Continuous integration (CI) is a software development practice where developers regularly merge their code changes into a central repository, after which automated builds and tests are run. CI most often refers to the build or integration stage of the software release process and requires both an automation component (e.g., a CI or build service) and a cultural component (e.g., learning to integrate frequently). The key goals of CI are to find and address bugs more quickly, improve software quality, and reduce the time it takes to validate and release new software updates.
Continuous integration focuses on smaller commits and smaller code changes to integrate. A developer commits code at regular intervals, at minimum once a day. The developer pulls code from the code repository to ensure the code on the local host is merged before pushing to the build server. At this stage the build server runs the various tests and either accepts or rejects the code commit.
The basic challenges of implementing CI include more frequent commits to the common codebase, maintaining a single source code repository, automating builds, and automating testing. Additional challenges include testing in similar environments to production, providing visibility of the process to the team, and allowing developers to easily obtain any version of the application.
Continuous Delivery and Deployment
Continuous delivery (CD) is a software development practice where code changes are automatically built, tested, and prepared for production release. It expands on continuous integration by deploying all code changes to a testing environment, a production environment, or both after the build stage has been completed. Continuous delivery can be fully automated with a workflow process or partially automated with manual steps at critical points. When continuous delivery is properly implemented, developers always have a deployment-ready build artifact that has passed through a standardized test process.
With continuous deployment, revisions are deployed to a production environment automatically without explicit approval from a developer, making the entire software release process automated. This, in turn, allows for a continuous customer feedback loop early in the product lifecycle.
Continuous Delivery Is Not Continuous Deployment
One misconception about CD is that it means every change committed is applied to production immediately after passing automated tests. However, the point of continuous delivery is not to apply every change to production immediately, but to ensure that every change is ready to go to production.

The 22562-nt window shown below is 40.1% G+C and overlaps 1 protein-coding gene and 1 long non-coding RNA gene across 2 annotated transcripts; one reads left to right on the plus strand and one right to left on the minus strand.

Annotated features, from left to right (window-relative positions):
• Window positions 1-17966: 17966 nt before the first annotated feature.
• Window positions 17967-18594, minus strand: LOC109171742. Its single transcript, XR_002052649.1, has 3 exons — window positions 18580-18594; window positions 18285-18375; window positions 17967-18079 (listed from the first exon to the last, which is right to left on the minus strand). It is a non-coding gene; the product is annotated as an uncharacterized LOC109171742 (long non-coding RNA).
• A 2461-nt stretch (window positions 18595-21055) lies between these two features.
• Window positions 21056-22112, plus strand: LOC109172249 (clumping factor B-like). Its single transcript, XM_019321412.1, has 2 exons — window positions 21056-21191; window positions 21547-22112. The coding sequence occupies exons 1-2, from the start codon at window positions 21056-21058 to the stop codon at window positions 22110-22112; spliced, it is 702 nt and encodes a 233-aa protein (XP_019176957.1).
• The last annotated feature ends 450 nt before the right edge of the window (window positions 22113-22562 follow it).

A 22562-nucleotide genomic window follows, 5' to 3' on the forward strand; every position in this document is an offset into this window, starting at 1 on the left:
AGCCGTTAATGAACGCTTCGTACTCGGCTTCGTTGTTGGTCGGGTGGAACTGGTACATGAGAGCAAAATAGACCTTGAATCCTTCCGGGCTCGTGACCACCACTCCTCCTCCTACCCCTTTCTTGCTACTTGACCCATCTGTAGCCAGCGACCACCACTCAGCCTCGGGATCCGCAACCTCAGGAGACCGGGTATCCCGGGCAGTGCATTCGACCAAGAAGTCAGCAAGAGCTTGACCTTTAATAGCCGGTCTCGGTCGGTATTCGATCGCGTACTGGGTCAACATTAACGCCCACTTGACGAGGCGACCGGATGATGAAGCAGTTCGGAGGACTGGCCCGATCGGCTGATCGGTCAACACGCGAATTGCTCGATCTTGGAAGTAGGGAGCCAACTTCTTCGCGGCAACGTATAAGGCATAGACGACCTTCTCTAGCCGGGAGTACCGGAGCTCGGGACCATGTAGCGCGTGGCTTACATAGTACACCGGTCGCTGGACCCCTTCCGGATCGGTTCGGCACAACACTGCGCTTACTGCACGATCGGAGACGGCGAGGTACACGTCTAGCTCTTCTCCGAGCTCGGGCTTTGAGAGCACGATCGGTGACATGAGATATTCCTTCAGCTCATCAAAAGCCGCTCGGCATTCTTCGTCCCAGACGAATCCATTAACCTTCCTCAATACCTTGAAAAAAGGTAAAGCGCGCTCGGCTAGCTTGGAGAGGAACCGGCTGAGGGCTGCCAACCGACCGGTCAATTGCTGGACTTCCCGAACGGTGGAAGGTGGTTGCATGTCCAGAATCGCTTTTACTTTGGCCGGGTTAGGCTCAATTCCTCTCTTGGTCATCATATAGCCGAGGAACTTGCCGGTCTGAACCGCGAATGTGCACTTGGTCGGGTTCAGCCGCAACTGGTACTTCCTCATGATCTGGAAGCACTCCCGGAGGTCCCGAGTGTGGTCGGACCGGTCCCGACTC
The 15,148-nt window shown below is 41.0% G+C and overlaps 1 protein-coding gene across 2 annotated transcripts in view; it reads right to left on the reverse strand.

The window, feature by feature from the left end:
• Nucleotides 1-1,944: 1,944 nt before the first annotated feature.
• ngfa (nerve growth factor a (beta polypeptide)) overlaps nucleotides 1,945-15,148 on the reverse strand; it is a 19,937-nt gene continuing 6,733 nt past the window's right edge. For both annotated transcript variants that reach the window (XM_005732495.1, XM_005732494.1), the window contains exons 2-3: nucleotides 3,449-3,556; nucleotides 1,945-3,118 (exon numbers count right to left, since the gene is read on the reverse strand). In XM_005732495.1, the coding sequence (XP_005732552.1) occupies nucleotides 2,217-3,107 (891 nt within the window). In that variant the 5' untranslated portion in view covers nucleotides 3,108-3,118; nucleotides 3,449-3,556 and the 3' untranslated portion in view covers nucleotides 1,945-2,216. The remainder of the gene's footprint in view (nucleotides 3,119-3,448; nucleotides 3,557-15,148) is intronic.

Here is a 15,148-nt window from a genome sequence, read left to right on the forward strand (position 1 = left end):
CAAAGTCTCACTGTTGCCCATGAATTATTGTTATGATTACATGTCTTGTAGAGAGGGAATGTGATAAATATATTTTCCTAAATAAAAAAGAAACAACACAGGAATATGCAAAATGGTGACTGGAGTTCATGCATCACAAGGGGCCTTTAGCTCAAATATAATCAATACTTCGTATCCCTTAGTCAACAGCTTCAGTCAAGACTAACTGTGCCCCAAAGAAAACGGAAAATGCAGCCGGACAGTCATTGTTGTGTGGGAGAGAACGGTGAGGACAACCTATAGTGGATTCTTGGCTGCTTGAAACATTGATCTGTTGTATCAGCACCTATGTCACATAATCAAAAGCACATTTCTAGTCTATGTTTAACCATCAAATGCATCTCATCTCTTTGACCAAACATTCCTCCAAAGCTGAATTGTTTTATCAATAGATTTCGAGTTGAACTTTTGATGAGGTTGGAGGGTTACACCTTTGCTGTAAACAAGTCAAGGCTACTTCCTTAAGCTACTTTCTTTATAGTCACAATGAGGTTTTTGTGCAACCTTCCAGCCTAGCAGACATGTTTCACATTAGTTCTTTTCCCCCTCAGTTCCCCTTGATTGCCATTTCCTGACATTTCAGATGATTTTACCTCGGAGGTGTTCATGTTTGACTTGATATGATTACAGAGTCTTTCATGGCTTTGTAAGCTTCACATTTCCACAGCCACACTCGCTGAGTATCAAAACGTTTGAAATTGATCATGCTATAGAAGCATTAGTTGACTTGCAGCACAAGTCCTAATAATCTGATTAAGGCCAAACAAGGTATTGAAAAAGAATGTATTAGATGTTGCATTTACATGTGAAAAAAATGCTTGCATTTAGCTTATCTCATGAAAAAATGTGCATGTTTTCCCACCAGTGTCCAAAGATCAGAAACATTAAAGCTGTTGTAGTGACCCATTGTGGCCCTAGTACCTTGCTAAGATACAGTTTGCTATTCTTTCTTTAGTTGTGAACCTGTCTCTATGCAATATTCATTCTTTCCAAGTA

Before deploying a change to production, you can implement a decision process to ensure that the production deployment is authorized and audited. This decision can be made by a person and then executed by the tooling.
Key Take Away: Using continuous delivery, the decision to go live becomes a business decision, not a technical one. The technical validation happens on every commit.
Rolling out a change to production is not a disruptive event. Deployment doesn’t require the technical team to stop working on the next set of changes, and it doesn’t need a project plan, handover documentation, or a maintenance window. Deployment becomes a repeatable process that has been carried out and proven multiple times in testing environments.
Benefits of Continuous Delivery
CD provides numerous benefits for your software development team including automating the process, improving developer productivity, improving code quality, and delivering updates to your customers faster.
Automate the Software Release Process
CD provides a method for your team to check in code that is automatically built, tested, and prepared for release to production so that your software delivery is efficient, resilient, rapid, and secure.
Improve Developer Productivity
Key Take Away: CD practices help improve productivity by freeing developers from manual tasks, untangling complex dependencies, and returning focus to delivering new features in software. Instead of integrating their code with other parts of the business and spending cycles on how to deploy this code to a platform, developers can focus on coding logic and quality.
Improve Code Quality
CD can help you discover and address errors early in the delivery process before they grow into larger problems later. The team can easily perform additional types of code tests because the entire process has been automated. With the discipline of more testing more frequently, teams can iterate faster with immediate feedback on the impact of changes. This enables teams to drive quality code with a high assurance of stability and security. Developers will know through immediate feedback whether the new code works and whether any breaking changes or bugs were introduced. Mistakes caught early on in the development process are the easiest to fix.
Deliver Updates Faster
When CI/CD is implemented, the velocity of the entire team, including the release of features and bug fixes, is increased. Enterprises can respond faster to market changes, security challenges, customer needs, and cost pressures. For example, if a new security feature is required, your team can implement CI/CD with automated testing to introduce the fix quickly and reliably to production systems with high confidence. What used to take weeks and months can now be done in days or even hours.
Implementing Continuous Integration and Continuous Delivery
To help firms with their DevSecOps journey, AWS has a number of certified DevSecOps Partners who can provide resources and tooling. There is also a good AWS Whitepaper resource on the approach, maturity and sustainability: AWS Cloud Transformation Maturity whitepaper.